To the extent that positioning and orientation of the injectable (or other) medication administration apparatus or the like when being used is important, an alternative similar system may be employed. As is shown in FIG. 6, a set of concentric circles 610 a-e may be provided to aid in the positioning of an injection apparatus 600. A center circle 610 e may be provided with a solid center (not shown) upon proper placement of the medication injection apparatus. These circles may move as the boxes in FIG. 5, and may further use color and/or audio prompts to instruct the user. Further, as images of injection apparatus positions and orientations, or apparatus and hand positions and orientations, are to be captured and analyzed, the system may also preferably indicate not only proper positioning, but actual acquisition of a correct position and orientation sequence. In accordance with an additional embodiment of the invention, such recognizable positioning and orientation may further comprise a sequence of gestures and apparatus movement and orientation employed to ensure that the patient properly administers their medication. In accordance with an administration process, as noted above, the patient may first be trained to show a particular medication administration device or apparatus in their hand to the camera for imaging and recognition. The patient may then be asked to place the apparatus at an appropriate image acquisition position so that a selection parameter or other visible indicator on the apparatus may be observed. Thereafter, proper positioning of the injectable apparatus, through the process of monitoring movement and audible cues may be employed. Thus, through a predetermined sequence of actions that are captured, imaged and analyzed, evidence of proper administration can be recorded and analyzed.

Furthermore, during device setup, and in accordance with one or more embodiments of the invention, and as will be described below in greater detail, various additional aspects of medication and/or medication administration may be checked and confirmed. Thus, the system may employ such computer vision and activity recognition to determine a liquid color, liquid consistency or clarity, potential existence of particles, perhaps suggesting a spoiled medication, bubbles in the liquid, suggesting improper handling, in an injectable administration system. Through the use of the system, a number of administrations can be tracked, and a liquid or other level may be used to confirm the count, thus potentially allowing for the additional ordering of further medication, or other counting of injectable administrations without the need for expensive monitoring units. Also, dosage settings, if applicable on an injectable pen or other apparatus may also be confirmed before administration in a manner that will be described in greater detail below.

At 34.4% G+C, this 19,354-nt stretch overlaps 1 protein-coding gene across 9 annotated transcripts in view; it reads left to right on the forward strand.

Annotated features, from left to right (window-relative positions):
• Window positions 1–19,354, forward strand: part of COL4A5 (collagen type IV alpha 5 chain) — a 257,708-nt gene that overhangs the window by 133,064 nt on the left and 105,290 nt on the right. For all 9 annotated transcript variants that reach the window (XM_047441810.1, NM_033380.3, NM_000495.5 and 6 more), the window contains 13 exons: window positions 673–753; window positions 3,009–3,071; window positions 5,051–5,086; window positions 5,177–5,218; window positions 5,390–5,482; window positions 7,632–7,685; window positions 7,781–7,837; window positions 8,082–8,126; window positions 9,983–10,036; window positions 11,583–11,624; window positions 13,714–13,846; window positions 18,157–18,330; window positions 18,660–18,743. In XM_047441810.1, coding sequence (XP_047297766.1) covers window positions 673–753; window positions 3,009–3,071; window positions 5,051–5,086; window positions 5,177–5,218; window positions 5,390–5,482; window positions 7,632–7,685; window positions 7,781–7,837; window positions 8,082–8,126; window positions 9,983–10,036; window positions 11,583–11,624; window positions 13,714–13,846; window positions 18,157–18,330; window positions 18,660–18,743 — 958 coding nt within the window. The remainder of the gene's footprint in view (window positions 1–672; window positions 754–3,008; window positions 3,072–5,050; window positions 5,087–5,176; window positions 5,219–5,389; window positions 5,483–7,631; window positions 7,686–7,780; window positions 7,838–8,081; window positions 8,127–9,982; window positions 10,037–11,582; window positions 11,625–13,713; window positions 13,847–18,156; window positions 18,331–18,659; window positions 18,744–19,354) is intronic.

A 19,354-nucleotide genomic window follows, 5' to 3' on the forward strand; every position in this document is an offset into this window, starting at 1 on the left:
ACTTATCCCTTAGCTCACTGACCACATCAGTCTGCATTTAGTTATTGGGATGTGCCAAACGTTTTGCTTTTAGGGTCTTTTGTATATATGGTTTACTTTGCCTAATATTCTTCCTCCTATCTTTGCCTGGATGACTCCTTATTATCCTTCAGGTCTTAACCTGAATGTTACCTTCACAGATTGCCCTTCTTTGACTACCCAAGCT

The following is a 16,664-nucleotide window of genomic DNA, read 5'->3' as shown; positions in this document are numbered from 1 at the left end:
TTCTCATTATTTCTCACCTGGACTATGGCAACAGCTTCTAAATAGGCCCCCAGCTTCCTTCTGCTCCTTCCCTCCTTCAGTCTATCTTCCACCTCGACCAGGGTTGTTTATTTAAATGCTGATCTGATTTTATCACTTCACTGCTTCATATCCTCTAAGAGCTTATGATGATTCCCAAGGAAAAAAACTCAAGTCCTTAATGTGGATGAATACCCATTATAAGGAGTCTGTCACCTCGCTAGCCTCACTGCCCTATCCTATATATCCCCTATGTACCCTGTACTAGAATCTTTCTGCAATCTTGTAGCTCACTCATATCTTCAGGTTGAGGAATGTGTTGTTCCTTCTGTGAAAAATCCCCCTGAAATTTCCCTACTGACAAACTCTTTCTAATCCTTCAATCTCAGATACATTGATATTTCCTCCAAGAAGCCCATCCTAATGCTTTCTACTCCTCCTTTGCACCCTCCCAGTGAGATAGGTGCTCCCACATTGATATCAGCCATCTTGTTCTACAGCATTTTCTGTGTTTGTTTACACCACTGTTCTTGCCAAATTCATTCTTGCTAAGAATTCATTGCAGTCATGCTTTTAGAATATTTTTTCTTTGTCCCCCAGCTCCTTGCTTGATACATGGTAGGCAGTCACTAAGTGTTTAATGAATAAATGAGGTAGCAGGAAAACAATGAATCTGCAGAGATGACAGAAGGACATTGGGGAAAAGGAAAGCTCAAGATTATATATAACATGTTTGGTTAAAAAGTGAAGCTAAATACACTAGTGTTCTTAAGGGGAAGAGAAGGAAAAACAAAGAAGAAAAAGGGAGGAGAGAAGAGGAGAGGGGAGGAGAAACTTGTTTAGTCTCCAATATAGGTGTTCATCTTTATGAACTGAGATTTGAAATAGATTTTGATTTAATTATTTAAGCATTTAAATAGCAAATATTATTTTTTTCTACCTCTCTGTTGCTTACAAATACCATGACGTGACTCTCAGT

Furthermore, as is shown in FIG. 7, when tracking the movement of an injectable medication administration apparatus 700, it is preferable to depict to a patient whether they are holding the apparatus at a correct orientation, when the apparatus is in transit, or positioned at the administration sight. Thus, as is show in FIG. 7, an administration apparatus 700 is indicated to be reoriented from a horizontal to a vertical orientation through movement in the direction noted by arrows A. A set of guidance tracks 710 a, 710 b may be displayed to a patient and successive apparatus positions and orientations may be superimposed thereon. As the apparatus moves along the proscribed path, concentric circles such as those depicted in FIG. 6 may be employed to confirm proper location and orientation. Thus, in accordance with an embodiment of the invention, a virtual path may be shown to the user to ensure that the proper method of medication administration is followed. As noted above, color and/or audio sequences may also be employed. Thus, indication of, and guidance related to any desired movement of the apparatus may be provided the arc movement in FIG. 7 depicting an exemplary movement only. Therefore, in accordance with one or more of the positioning assistance schemes noted in FIGS. 4-7, a patient may be guided to properly present an object to an image capture device for capture and interpretation during the noted training phase, or (as will be described below) during a particular medication administration phase. Any of the display and notification techniques noted in any of these figures may be used in any of the other figures, in accordance with various embodiments of the invention. Further, these positioning techniques may be employed not only during initial training, but during any subsequent system process employing video image capture of people, objects, or any other entity to be imaged, or the use of audio information.